For Education:
The College Classroom as Concrete Utopia




If we assume the capture of the American university by the “national economic dogma,” as Nietzsche called education in the service of money-making careerism, what concrete actions might a change-minded instructor take? This is the question driving For Education.


My conclusion is that consequential action can indeed be taken; but unlike most texts on this topic, I am not advocating action at the macro level of administrative reform. Rather, by implementing certain pedagogical practices at the ostensible heart of the university—in the classroom—instructors can substantively reflect and enact larger-scale social changes that, I further argue, are desirable. The strategies I have in mind derive mainly from socialist and anarchist thought. They include; the political theory of prefiguration; the concept of concrete utopia; the social theory of the spectacle, the pedagogical practice of unlearning; and the ethics of the worst necessary.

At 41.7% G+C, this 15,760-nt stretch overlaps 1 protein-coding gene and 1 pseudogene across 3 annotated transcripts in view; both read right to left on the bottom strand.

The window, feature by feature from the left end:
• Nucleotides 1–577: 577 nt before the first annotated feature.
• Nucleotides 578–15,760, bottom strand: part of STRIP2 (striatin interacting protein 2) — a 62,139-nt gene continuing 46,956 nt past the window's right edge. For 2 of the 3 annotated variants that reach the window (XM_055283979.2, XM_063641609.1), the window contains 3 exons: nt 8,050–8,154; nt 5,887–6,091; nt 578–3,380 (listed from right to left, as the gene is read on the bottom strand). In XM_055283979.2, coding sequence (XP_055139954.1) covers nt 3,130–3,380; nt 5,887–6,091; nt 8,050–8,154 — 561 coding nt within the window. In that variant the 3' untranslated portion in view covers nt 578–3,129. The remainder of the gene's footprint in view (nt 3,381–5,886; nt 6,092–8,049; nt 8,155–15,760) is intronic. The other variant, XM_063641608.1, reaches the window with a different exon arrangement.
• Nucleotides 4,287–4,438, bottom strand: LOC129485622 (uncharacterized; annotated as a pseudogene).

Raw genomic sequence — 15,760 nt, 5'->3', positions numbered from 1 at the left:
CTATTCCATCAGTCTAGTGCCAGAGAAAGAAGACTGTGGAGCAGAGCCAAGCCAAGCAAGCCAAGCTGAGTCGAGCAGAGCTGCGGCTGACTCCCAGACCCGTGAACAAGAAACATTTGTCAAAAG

1 Introduction   

2 The Divided Pathway of the Humanities    

On the Right    

3 Subject to the Spectacle    

4 Subject to Another World    

On the Left    

5 The Force of Prefiguration    

6 The Space of Concrete Utopia    

7 The Pedagogy of Unlearning   

8 The Ethics of the Worst Necessary   

9 Conclusion  

About the Author


Incite Items: For Educational Iconoclasm 1



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My new book , A Critique of Western Buddhism: Ruins of the Buddhist Real, is out: Bloomsbury Academic. More info here, too. You can read the entire Preface here.


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